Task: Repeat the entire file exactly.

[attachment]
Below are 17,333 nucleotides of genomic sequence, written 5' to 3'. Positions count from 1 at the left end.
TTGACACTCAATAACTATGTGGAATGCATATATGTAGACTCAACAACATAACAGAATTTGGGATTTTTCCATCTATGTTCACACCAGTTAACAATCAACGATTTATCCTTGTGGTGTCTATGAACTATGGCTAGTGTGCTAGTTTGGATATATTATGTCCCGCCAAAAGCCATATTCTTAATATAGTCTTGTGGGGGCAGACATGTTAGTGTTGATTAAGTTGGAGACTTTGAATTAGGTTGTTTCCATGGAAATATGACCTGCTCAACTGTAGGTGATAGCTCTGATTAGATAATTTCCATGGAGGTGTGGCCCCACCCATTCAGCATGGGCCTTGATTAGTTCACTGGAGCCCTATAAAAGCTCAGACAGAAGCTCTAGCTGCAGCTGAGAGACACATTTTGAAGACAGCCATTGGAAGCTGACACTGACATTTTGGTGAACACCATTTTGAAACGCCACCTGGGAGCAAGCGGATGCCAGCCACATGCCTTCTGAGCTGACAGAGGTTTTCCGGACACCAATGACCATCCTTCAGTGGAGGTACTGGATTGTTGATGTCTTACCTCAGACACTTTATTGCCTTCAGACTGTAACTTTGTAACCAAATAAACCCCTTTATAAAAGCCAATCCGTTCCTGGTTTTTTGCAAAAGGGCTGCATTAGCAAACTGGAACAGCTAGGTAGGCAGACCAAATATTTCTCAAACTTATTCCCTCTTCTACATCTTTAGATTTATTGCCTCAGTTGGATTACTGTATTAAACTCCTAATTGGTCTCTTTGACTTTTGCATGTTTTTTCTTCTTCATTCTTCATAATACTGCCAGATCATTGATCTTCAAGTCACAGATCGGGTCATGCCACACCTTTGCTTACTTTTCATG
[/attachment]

Below are 17,333 nucleotides of genomic sequence, written 5' to 3'. Positions count from 1 at the left end.
TTGACACTCAATAACTATGTGGAATGCATATATGTAGACTCAACAACATAACAGAATTTGGGATTTTTCCATCTATGTTCACACCAGTTAACAATCAACGATTTATCCTTGTGGTGTCTATGAACTATGGCTAGTGTGCTAGTTTGGATATATTATGTCCCGCCAAAAGCCATATTCTTAATATAGTCTTGTGGGGGCAGACATGTTAGTGTTGATTAAGTTGGAGACTTTGAATTAGGTTGTTTCCATGGAAATATGACCTGCTCAACTGTAGGTGATAGCTCTGATTAGATAATTTCCATGGAGGTGTGGCCCCACCCATTCAGCATGGGCCTTGATTAGTTCACTGGAGCCCTATAAAAGCTCAGACAGAAGCTCTAGCTGCAGCTGAGAGACACATTTTGAAGACAGCCATTGGAAGCTGACACTGACATTTTGGTGAACACCATTTTGAAACGCCACCTGGGAGCAAGCGGATGCCAGCCACATGCCTTCTGAGCTGACAGAGGTTTTCCGGACACCAATGACCATCCTTCAGTGGAGGTACTGGATTGTTGATGTCTTACCTCAGACACTTTATTGCCTTCAGACTGTAACTTTGTAACCAAATAAACCCCTTTATAAAAGCCAATCCGTTCCTGGTTTTTTGCAAAAGGGCTGCATTAGCAAACTGGAACAGCTAGGTAGGCAGACCAAATATTTCTCAAACTTATTCCCTCTTCTACATCTTTAGATTTATTGCCTCAGTTGGATTACTGTATTAAACTCCTAATTGGTCTCTTTGACTTTTGCATGTTTTTTCTTCTTCATTCTTCATAATACTGCCAGATCATTGATCTTCAAGTCACAGATCGGGTCATGCCACACCTTTGCTTACTTTTCATG